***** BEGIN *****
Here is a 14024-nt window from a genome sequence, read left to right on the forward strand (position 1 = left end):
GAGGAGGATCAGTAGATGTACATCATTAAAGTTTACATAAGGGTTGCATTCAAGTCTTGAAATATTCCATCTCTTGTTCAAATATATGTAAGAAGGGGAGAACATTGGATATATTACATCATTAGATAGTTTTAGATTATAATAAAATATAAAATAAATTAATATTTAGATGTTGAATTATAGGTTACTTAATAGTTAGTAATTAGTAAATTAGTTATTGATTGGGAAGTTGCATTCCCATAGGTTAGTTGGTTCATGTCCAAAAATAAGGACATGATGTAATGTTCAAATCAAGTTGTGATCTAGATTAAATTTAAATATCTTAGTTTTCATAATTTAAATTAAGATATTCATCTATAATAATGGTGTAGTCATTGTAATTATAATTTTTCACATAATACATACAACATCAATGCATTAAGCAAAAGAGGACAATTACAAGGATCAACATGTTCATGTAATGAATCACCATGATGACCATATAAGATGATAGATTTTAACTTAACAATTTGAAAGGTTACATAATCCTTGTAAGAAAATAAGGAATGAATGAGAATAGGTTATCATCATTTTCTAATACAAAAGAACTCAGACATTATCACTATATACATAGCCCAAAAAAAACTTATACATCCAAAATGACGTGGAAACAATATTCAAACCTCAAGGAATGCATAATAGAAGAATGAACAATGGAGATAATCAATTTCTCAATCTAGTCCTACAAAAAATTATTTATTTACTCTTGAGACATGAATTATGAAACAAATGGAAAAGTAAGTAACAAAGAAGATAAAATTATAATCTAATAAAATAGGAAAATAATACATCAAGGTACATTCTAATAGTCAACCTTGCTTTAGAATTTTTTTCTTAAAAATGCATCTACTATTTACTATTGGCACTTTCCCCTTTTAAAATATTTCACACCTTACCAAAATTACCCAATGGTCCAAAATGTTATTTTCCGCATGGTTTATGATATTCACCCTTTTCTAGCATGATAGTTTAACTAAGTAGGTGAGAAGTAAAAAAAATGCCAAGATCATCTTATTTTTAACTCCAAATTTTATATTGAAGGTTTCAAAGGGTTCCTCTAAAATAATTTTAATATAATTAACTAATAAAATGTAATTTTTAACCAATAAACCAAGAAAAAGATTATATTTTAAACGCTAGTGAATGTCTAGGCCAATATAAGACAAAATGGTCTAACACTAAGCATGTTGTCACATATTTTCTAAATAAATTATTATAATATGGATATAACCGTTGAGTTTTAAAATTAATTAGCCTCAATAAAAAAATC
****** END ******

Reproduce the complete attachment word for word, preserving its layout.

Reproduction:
Here is a 14024-nt window from a genome sequence, read left to right on the forward strand (position 1 = left end):
GAGGAGGATCAGTAGATGTACATCATTAAAGTTTACATAAGGGTTGCATTCAAGTCTTGAAATATTCCATCTCTTGTTCAAATATATGTAAGAAGGGGAGAACATTGGATATATTACATCATTAGATAGTTTTAGATTATAATAAAATATAAAATAAATTAATATTTAGATGTTGAATTATAGGTTACTTAATAGTTAGTAATTAGTAAATTAGTTATTGATTGGGAAGTTGCATTCCCATAGGTTAGTTGGTTCATGTCCAAAAATAAGGACATGATGTAATGTTCAAATCAAGTTGTGATCTAGATTAAATTTAAATATCTTAGTTTTCATAATTTAAATTAAGATATTCATCTATAATAATGGTGTAGTCATTGTAATTATAATTTTTCACATAATACATACAACATCAATGCATTAAGCAAAAGAGGACAATTACAAGGATCAACATGTTCATGTAATGAATCACCATGATGACCATATAAGATGATAGATTTTAACTTAACAATTTGAAAGGTTACATAATCCTTGTAAGAAAATAAGGAATGAATGAGAATAGGTTATCATCATTTTCTAATACAAAAGAACTCAGACATTATCACTATATACATAGCCCAAAAAAAACTTATACATCCAAAATGACGTGGAAACAATATTCAAACCTCAAGGAATGCATAATAGAAGAATGAACAATGGAGATAATCAATTTCTCAATCTAGTCCTACAAAAAATTATTTATTTACTCTTGAGACATGAATTATGAAACAAATGGAAAAGTAAGTAACAAAGAAGATAAAATTATAATCTAATAAAATAGGAAAATAATACATCAAGGTACATTCTAATAGTCAACCTTGCTTTAGAATTTTTTTCTTAAAAATGCATCTACTATTTACTATTGGCACTTTCCCCTTTTAAAATATTTCACACCTTACCAAAATTACCCAATGGTCCAAAATGTTATTTTCCGCATGGTTTATGATATTCACCCTTTTCTAGCATGATAGTTTAACTAAGTAGGTGAGAAGTAAAAAAAATGCCAAGATCATCTTATTTTTAACTCCAAATTTTATATTGAAGGTTTCAAAGGGTTCCTCTAAAATAATTTTAATATAATTAACTAATAAAATGTAATTTTTAACCAATAAACCAAGAAAAAGATTATATTTTAAACGCTAGTGAATGTCTAGGCCAATATAAGACAAAATGGTCTAACACTAAGCATGTTGTCACATATTTTCTAAATAAATTATTATAATATGGATATAACCGTTGAGTTTTAAAATTAATTAGCCTCAATAAAAAAATC